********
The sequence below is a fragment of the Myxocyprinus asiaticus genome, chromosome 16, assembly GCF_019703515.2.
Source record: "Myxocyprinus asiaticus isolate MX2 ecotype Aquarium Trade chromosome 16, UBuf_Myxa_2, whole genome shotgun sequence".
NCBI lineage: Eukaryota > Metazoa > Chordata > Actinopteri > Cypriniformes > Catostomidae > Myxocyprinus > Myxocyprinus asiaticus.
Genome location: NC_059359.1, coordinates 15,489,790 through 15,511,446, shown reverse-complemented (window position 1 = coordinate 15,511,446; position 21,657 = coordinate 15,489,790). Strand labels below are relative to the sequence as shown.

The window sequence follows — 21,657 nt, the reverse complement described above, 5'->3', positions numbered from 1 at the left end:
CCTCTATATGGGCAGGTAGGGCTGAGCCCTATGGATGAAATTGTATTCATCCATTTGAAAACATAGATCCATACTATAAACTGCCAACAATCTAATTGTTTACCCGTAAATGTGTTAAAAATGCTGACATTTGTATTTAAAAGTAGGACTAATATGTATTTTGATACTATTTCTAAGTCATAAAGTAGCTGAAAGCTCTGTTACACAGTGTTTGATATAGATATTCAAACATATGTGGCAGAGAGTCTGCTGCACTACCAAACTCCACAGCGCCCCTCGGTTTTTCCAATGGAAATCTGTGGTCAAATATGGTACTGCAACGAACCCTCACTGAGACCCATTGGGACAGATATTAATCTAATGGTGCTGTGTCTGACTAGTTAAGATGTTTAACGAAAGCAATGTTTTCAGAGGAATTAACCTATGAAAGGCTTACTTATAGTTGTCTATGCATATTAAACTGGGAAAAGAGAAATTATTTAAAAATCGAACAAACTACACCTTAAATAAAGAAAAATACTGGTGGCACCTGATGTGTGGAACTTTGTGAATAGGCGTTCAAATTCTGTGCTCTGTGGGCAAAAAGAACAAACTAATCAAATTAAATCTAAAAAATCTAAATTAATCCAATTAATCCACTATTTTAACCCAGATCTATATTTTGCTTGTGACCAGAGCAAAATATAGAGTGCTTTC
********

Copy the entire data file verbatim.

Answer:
The sequence below is a fragment of the Myxocyprinus asiaticus genome, chromosome 16, assembly GCF_019703515.2.
Source record: "Myxocyprinus asiaticus isolate MX2 ecotype Aquarium Trade chromosome 16, UBuf_Myxa_2, whole genome shotgun sequence".
NCBI lineage: Eukaryota > Metazoa > Chordata > Actinopteri > Cypriniformes > Catostomidae > Myxocyprinus > Myxocyprinus asiaticus.
Genome location: NC_059359.1, coordinates 15,489,790 through 15,511,446, shown reverse-complemented (window position 1 = coordinate 15,511,446; position 21,657 = coordinate 15,489,790). Strand labels below are relative to the sequence as shown.

The window sequence follows — 21,657 nt, the reverse complement described above, 5'->3', positions numbered from 1 at the left end:
CCTCTATATGGGCAGGTAGGGCTGAGCCCTATGGATGAAATTGTATTCATCCATTTGAAAACATAGATCCATACTATAAACTGCCAACAATCTAATTGTTTACCCGTAAATGTGTTAAAAATGCTGACATTTGTATTTAAAAGTAGGACTAATATGTATTTTGATACTATTTCTAAGTCATAAAGTAGCTGAAAGCTCTGTTACACAGTGTTTGATATAGATATTCAAACATATGTGGCAGAGAGTCTGCTGCACTACCAAACTCCACAGCGCCCCTCGGTTTTTCCAATGGAAATCTGTGGTCAAATATGGTACTGCAACGAACCCTCACTGAGACCCATTGGGACAGATATTAATCTAATGGTGCTGTGTCTGACTAGTTAAGATGTTTAACGAAAGCAATGTTTTCAGAGGAATTAACCTATGAAAGGCTTACTTATAGTTGTCTATGCATATTAAACTGGGAAAAGAGAAATTATTTAAAAATCGAACAAACTACACCTTAAATAAAGAAAAATACTGGTGGCACCTGATGTGTGGAACTTTGTGAATAGGCGTTCAAATTCTGTGCTCTGTGGGCAAAAAGAACAAACTAATCAAATTAAATCTAAAAAATCTAAATTAATCCAATTAATCCACTATTTTAACCCAGATCTATATTTTGCTTGTGACCAGAGCAAAATATAGAGTGCTTTC